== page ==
A Letter to My Children


Recently our country has erupted with news stories, staggering across the bottom of our tv screens, and finding their way into our news feeds, police brutality, another shooting of an unarmed black man or woman, Black Lives Matter rallies, violence against police. And my children have begun asking questions.

My eight year-old son Demetrius keeps asking me “ Mama, are they going to start segregation again?”

I have avoided his question for a long time. And I think the reason I’ve avoided it is because if I want to be honest, I have to answer him, “It never actually ended bud.”


And how do I begin to explain that dark history? How do I begin to explain that what they’ve taught him in school is not the whole story, or even an accurate portrayal of part of the story?


I feel super inadequate as a white woman, trying to communicate to my Black and American Indian son that the history of our country is full of darkness and oppression for his people.


Yet my avoiding his question, my unwillingness to feel uncomfortable and inadequate is problematic in this goal I’ve set to be a stone catcher. It speaks volumes of my privilege. So I am starting today, while sitting on the airport floor in Chicago, after binge listening to my hero Bryan Stevenson, I am feeling like I have to begin somewhere. So here is my letter to you Demetrius, and to all of my children:


You know how we’ve been talking about what is going on in America, about why police have been shooting black people who didn’t have guns? You know how I’ve talked to you about how you need to act around police? You know how sometimes I yell at you when you loose your cool, and I start crying and I usually say something like, “Demetrius! If you act like that out there, you will get shot! You have got to learn NOW how to be respectful, because you don’t have the luxuries that Tre has.” And you always scream back at me, “That’s not fair!”


And you’re right!

It’s not fair.


And yet it is still true.


D-D, you keep asking me if they are going to start segregation again. But I want to tell you something. Something that th
ey haven’t told you in school, something that makes people uncomfortable. D-D, segregation hasn’t really gone away. We can call it different things now, it looks different than water fountains and schools. And yet it doesn’t at all. Because black people still don’t get the same water (Flint, Michigan) or the same access to education (http://www.usnews.com/news/blogs/data-mine/2015/01/28/us-education-still-separate-and-unequal ). And although we don’t have signs that hang outside of restaurants any more, we still have restaurants where you wouldn’t be served, just based on the color of your skin.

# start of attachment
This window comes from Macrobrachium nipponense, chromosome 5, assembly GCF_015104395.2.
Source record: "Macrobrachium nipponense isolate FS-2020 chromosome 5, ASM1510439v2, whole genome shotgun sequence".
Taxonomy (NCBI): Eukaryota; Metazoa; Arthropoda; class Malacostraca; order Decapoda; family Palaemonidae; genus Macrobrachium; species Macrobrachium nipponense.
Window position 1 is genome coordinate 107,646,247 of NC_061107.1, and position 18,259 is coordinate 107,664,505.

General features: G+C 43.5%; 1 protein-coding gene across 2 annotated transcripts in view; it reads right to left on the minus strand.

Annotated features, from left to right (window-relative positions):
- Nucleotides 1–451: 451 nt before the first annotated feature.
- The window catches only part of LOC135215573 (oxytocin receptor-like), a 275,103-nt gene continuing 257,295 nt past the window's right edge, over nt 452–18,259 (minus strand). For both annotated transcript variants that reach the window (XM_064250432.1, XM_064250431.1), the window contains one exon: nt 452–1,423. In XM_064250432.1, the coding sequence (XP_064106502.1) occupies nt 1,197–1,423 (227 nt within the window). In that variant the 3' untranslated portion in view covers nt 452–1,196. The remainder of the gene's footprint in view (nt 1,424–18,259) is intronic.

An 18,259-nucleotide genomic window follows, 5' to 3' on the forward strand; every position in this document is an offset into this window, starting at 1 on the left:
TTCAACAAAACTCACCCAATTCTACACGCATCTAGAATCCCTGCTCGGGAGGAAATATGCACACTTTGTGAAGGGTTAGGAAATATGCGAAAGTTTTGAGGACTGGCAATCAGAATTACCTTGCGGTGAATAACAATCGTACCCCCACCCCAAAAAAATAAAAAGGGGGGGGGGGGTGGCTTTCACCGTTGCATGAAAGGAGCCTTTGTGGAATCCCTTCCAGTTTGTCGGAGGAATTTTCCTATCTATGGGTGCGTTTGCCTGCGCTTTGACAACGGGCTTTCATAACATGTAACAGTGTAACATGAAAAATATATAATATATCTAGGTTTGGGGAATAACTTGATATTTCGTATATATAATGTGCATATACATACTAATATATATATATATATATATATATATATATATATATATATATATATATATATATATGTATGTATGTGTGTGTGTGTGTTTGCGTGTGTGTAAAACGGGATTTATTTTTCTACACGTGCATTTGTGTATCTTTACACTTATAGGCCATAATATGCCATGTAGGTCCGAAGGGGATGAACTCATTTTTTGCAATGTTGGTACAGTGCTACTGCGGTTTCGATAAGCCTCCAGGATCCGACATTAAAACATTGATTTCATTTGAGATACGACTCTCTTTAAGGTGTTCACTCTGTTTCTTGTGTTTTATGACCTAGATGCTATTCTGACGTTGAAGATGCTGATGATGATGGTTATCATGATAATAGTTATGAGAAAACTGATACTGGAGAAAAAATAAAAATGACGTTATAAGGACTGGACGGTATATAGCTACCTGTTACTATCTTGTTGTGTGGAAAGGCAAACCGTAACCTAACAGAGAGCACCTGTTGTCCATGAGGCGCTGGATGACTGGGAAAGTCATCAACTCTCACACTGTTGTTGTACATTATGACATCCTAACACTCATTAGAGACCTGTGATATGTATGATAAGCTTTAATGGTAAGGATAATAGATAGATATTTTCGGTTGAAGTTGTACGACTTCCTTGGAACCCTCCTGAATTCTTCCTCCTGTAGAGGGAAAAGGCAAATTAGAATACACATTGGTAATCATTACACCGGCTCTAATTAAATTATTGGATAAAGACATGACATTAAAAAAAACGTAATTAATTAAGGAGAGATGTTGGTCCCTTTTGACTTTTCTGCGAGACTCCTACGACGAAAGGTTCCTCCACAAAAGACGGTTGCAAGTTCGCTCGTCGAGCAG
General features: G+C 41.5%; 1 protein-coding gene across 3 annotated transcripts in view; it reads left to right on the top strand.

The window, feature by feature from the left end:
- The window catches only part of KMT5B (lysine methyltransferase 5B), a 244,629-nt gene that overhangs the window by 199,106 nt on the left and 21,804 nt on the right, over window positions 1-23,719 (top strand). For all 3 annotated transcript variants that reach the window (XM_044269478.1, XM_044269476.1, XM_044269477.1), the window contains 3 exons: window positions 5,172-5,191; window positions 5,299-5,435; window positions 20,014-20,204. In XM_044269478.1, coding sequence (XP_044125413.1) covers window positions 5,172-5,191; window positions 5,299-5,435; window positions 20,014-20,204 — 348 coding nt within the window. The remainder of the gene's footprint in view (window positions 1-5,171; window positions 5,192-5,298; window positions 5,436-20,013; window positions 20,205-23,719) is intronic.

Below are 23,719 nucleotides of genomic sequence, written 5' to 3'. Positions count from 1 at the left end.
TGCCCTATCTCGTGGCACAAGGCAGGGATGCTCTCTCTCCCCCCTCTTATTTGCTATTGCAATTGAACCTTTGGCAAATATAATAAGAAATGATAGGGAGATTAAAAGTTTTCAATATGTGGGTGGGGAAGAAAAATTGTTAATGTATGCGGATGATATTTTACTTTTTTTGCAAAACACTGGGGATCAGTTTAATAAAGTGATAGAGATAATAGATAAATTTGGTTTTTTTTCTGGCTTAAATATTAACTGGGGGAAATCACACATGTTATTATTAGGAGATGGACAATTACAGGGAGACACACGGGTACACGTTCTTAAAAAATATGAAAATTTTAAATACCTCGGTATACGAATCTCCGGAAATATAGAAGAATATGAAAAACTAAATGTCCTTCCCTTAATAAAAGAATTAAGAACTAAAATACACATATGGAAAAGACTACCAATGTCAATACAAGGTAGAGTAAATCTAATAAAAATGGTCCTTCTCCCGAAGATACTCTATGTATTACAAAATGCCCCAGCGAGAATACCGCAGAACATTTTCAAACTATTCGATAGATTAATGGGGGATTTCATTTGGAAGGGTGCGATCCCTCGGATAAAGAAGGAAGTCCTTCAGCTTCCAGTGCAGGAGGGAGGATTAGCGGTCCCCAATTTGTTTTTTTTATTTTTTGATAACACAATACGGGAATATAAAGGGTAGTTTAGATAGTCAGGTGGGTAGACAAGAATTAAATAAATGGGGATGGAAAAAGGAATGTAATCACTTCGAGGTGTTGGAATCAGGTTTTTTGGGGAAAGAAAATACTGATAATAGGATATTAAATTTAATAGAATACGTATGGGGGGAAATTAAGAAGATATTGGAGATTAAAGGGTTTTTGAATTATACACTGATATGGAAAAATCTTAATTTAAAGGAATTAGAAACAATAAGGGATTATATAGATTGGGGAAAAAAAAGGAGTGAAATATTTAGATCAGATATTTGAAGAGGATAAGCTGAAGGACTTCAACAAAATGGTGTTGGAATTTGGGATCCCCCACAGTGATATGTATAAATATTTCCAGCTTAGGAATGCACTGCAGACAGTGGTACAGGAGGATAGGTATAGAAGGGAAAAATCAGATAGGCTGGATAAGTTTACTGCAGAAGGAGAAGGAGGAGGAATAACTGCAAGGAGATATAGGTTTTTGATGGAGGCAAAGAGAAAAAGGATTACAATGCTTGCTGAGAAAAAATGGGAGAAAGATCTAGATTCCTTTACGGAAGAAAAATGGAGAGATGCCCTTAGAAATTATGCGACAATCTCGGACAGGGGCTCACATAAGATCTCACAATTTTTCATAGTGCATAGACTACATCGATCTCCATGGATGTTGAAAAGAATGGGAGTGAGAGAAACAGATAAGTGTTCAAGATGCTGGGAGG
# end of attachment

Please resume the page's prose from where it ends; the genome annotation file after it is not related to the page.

It’s awful. Really really awful.



Here’s what I haven’t told you:


  1. There is a politics of fear and anger in America. Our leaders have fought to keep us afraid and angry for a long time. And when people are afraid and angry they will tolerate injustice, abuse, and cruelty. I don’t want you to be afraid and angry. I as your mom want to make sure you are a man full of hope. Because where there is hope, there is no longer a place for fear and anger. And then truth can reign. It is important that you, even as a little boy, begin to understand that identifying the ‘bad guy’ isn’t as clear as the news, our president, or your teacher makes it out to be. If we become afraid of a group of people, we will begin to make decisions that don’t represent our God.
  2. All people are equal. They aren’t treated equally though. And that is not what God wants. In my opinion, the worst part of slavery was that white people acted as if they were different than, better than, and superior to, black people. And we aren’t. And unfortunately that hasn’t much changed. The slaves were freed, but white people in America have continued to treat Black people as if they are inferior. It looks different than indentured servitude these days, usually, but it isn’t.
  3. Terrorism isn’t new. Terrorism has been occurring in the United States since the very beginning, it began with white people committing acts of terror on your American Indian ancestors. Terrorism didn’t strike in America for the first time on 9-11. Terrorism has been woven into the history that blankets our land. And without us being honest about what we, as white people have done, our country can never heal. The lynchings of black men, women, and children were acts of terror that infiltrated our country since the end of the Reconstruction in 1877 up until the 1950s. Muslim’s aren’t the first terrorists on this dirt. We are.


Buddy, I know that when we talk about these things you cry. I don’t ever want you to loose that. I want you to forever feel how awful this is. I want you to forever feel the weight of injustice. I pray that your dad and I can encourage you to not run away from what feels hard. I pray that we will teach you through our own broken paths, that you, D-D Luke, were made to do hard and holy things. Please be brave brave brave.


I love you to the moon Bub.

AMANDA - signature




(This letter was spurred after listening to a talk given by Bryan Stevenson at All Saints Church in Pasadena, California.)